These are the same things that Colly, then CEO of Symbian, was saying to me two years ago, when I was the chief strategy officer for Borland trying to convince Symbian that they needed a development tools partner. Two years later, the world looks the same to me (and I guess to Colly) -- why doesn't Colly recognize that:
- High-speed, reliable bandwidth is necessary for handset service-based applications to work and we don't have that now and won't have it for 10 years;
- there will always be a set of applications, or at least pieces of applications, that need to be on the device, not the network, and they need to be high performance -- think Doom as an obvious example and extend from there;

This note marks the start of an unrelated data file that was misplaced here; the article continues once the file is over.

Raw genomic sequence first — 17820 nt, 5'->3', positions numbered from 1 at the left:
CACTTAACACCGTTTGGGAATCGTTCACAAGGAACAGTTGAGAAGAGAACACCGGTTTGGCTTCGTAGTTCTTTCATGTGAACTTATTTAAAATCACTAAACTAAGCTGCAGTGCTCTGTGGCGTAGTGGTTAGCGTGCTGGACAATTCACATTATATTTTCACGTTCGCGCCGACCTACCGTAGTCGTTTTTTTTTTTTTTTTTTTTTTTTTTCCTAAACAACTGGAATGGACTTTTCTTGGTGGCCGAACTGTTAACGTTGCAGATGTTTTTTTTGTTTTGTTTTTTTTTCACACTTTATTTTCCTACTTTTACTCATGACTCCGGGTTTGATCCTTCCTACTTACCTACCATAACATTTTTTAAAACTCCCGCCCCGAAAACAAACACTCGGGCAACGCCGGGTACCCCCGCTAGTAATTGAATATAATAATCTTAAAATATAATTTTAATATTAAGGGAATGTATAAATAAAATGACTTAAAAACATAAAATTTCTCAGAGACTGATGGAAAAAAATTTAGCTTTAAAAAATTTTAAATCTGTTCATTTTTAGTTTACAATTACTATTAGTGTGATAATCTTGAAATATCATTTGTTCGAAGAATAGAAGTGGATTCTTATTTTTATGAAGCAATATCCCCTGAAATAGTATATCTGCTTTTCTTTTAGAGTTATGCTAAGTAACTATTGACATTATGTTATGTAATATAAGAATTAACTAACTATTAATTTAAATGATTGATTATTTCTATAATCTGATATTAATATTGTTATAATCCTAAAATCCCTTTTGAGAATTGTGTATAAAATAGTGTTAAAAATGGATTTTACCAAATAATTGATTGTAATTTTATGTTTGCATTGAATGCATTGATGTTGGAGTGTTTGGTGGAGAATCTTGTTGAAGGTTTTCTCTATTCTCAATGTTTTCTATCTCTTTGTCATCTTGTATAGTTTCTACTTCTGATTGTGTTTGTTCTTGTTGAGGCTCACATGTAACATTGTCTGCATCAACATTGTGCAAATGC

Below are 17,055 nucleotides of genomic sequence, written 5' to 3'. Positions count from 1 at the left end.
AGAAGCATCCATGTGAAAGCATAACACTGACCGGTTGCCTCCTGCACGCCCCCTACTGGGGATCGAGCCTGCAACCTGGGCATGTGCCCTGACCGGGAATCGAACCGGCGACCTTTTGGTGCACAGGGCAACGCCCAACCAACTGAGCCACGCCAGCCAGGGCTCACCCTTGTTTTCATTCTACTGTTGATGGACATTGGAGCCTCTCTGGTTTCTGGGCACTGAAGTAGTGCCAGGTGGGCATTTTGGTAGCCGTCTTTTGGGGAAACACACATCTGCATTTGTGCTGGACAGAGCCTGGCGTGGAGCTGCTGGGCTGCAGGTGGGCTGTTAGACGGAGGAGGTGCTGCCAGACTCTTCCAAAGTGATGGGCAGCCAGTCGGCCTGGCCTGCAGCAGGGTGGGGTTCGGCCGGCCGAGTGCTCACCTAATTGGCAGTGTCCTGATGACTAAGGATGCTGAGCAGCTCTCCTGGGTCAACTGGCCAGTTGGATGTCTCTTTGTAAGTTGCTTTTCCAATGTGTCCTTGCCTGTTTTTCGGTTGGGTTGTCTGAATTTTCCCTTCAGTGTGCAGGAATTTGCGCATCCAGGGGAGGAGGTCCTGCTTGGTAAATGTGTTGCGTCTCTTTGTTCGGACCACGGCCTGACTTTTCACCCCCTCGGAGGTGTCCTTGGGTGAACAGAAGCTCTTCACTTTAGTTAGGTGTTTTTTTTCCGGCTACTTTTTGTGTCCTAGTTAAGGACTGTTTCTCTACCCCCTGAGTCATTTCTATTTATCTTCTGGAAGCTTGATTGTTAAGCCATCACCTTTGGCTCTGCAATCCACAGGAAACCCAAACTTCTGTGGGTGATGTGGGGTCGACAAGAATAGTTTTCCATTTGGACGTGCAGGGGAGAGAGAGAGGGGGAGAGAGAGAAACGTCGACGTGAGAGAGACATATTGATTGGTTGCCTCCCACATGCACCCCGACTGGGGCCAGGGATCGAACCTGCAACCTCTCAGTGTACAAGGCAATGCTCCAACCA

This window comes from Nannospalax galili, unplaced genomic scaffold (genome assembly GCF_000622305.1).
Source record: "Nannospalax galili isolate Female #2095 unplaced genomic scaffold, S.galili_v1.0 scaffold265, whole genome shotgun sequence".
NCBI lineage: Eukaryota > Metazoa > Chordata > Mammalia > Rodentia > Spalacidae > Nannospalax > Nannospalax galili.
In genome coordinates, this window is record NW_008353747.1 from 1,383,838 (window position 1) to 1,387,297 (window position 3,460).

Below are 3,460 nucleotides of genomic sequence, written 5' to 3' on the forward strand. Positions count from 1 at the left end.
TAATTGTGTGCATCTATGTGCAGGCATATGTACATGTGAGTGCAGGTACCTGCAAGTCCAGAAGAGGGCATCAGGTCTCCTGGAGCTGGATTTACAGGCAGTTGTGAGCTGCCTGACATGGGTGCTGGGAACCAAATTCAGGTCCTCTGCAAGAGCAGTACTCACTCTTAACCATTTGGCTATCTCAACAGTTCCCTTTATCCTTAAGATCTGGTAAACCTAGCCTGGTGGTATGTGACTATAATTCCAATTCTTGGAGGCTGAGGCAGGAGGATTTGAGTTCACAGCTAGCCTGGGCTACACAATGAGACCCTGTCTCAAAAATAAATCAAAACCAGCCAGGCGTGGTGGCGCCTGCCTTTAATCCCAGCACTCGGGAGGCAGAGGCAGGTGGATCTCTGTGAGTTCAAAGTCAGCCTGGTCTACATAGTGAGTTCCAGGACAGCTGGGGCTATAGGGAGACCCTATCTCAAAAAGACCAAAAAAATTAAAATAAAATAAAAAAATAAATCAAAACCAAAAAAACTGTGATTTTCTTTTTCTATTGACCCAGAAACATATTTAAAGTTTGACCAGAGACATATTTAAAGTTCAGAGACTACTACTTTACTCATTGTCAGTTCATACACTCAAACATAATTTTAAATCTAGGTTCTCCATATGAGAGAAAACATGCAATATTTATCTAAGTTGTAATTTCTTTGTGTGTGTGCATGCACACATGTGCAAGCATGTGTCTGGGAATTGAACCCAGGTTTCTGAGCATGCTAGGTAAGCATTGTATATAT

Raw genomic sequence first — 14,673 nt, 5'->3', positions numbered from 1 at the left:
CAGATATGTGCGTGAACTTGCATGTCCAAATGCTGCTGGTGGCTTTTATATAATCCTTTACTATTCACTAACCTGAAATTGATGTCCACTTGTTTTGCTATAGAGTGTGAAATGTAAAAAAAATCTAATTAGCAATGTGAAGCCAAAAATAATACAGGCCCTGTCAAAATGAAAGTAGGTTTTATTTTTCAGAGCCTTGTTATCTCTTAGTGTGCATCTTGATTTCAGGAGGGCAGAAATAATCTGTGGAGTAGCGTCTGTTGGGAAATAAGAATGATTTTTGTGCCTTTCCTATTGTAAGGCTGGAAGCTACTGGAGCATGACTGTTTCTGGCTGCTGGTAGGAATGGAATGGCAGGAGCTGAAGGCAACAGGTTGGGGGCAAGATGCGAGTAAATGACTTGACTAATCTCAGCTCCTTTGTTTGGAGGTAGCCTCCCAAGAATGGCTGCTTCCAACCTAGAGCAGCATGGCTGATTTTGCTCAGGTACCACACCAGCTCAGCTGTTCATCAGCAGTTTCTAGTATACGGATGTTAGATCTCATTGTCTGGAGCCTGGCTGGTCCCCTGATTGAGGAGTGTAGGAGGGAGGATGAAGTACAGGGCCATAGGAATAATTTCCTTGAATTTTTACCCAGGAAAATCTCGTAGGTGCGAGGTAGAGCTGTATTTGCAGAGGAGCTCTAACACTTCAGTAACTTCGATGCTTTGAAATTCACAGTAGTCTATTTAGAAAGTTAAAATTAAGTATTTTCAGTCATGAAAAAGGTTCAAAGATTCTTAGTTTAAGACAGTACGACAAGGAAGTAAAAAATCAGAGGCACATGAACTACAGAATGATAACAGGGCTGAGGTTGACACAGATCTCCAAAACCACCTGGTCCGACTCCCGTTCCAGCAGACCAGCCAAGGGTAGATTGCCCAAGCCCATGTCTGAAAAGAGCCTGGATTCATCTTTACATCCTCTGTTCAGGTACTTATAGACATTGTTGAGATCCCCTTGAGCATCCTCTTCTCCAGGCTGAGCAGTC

- 80% of all Java developers use the language as a SERVER development environment, not a client development environment. There are numerous problems with the quality of Java as a client side development tool, starting with standards;
- and then there is the problem with the size of the development communities. There are something like 2 million Java developers in the world (that is, professional developers, paid full time to write code). 20% of them use Java for real client side applications -- so we'll be generous -- 500,000 developers. There are 5 million developers using Microsoft tools, and 80% of them use MS for client side applications. That's roughly 4 million developers.
Is Colly trying to help out Microsoft? Convincing the non-MS world to ignore the need for a native device-side application development environment is tantamount to handing the market for handheld computing devices to Redmond.